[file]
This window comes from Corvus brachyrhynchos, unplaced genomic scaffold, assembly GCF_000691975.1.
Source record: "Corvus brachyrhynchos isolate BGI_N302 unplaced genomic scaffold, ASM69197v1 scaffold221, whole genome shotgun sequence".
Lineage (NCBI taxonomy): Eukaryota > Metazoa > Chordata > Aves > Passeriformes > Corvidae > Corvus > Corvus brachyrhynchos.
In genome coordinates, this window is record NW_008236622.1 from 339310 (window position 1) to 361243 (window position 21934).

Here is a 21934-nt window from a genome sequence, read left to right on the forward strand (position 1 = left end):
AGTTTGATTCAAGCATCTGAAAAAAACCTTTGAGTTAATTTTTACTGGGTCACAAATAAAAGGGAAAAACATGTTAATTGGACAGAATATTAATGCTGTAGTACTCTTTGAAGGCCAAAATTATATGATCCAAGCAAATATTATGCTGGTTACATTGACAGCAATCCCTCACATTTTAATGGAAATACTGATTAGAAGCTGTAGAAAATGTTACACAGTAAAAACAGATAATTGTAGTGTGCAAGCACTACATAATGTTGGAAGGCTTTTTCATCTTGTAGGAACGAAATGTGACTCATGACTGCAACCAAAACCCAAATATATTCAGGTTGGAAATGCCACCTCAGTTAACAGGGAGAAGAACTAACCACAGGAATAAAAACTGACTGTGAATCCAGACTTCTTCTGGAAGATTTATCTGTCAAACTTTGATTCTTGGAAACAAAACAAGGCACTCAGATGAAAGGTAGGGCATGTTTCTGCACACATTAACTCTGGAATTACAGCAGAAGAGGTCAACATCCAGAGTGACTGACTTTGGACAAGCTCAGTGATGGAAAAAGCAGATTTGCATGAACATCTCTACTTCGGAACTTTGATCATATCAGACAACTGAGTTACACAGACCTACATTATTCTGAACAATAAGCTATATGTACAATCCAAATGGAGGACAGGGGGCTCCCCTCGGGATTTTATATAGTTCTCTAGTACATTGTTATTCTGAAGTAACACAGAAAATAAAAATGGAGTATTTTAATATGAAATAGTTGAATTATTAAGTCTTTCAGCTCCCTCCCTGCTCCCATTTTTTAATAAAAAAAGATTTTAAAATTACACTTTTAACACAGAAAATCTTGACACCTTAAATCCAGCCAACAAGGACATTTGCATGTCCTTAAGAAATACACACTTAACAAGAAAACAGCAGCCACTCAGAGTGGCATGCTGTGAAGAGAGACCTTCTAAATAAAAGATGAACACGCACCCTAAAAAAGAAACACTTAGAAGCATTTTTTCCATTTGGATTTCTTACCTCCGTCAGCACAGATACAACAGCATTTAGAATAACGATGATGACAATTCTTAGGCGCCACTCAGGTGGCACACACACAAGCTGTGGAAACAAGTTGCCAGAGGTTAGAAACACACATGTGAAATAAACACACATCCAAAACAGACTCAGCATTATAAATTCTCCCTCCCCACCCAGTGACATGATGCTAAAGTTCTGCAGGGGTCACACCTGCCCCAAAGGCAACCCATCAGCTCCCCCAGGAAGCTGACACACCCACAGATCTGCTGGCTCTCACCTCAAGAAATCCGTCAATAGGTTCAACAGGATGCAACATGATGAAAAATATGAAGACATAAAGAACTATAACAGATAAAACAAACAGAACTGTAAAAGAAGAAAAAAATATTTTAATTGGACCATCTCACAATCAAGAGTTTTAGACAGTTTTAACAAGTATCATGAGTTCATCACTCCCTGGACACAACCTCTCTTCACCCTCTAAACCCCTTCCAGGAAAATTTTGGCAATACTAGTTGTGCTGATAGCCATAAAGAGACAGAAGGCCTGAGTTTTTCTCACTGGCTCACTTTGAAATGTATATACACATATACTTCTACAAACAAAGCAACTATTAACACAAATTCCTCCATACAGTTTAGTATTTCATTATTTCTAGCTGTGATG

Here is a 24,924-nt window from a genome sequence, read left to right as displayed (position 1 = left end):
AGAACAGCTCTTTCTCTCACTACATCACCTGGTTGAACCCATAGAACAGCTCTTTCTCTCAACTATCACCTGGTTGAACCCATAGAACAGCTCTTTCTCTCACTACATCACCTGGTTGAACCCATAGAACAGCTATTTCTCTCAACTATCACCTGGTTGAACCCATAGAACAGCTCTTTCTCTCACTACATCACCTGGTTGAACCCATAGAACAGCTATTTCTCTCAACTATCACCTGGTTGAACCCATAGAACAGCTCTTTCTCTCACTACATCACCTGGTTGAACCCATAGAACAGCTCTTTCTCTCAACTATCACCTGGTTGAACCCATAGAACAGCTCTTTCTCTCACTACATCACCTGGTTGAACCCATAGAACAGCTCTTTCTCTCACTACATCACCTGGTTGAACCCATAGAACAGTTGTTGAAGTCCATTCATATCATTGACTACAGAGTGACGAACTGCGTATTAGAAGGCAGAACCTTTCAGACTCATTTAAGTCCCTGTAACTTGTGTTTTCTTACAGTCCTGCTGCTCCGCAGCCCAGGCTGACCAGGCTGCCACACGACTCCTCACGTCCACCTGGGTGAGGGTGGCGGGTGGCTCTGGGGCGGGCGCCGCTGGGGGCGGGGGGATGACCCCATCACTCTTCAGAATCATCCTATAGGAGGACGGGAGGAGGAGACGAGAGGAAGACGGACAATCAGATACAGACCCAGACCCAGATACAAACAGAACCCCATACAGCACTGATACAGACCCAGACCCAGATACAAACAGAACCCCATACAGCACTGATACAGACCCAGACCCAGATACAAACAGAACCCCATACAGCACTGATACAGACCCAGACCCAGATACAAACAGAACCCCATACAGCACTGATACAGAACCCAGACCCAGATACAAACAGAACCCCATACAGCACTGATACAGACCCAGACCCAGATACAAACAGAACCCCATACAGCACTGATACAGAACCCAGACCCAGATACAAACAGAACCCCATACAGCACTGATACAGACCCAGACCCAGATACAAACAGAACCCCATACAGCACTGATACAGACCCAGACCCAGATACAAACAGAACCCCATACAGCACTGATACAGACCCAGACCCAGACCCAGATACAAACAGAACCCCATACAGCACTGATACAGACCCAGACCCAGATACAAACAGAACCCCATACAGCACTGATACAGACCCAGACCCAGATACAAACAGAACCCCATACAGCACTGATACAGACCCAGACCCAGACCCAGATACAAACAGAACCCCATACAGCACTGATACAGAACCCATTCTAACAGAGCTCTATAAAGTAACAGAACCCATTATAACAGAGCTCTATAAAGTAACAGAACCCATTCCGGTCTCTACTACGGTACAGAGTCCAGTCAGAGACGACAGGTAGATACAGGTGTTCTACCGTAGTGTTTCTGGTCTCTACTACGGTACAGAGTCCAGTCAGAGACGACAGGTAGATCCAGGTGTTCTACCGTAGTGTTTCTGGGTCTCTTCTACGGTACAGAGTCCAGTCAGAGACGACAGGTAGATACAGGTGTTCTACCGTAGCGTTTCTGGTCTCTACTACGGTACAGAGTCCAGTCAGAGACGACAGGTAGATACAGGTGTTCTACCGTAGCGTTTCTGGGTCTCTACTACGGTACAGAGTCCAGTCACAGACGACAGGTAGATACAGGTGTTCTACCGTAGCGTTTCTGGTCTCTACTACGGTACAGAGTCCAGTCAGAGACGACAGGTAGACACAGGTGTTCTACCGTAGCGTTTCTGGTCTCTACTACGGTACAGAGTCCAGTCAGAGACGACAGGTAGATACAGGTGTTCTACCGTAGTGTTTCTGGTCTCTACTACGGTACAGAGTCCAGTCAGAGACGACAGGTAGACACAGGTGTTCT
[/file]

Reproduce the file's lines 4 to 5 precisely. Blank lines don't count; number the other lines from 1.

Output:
In genome coordinates, this window is record NW_008236622.1 from 339310 (window position 1) to 361243 (window position 21934).

Here is a 21934-nt window from a genome sequence, read left to right on the forward strand (position 1 = left end):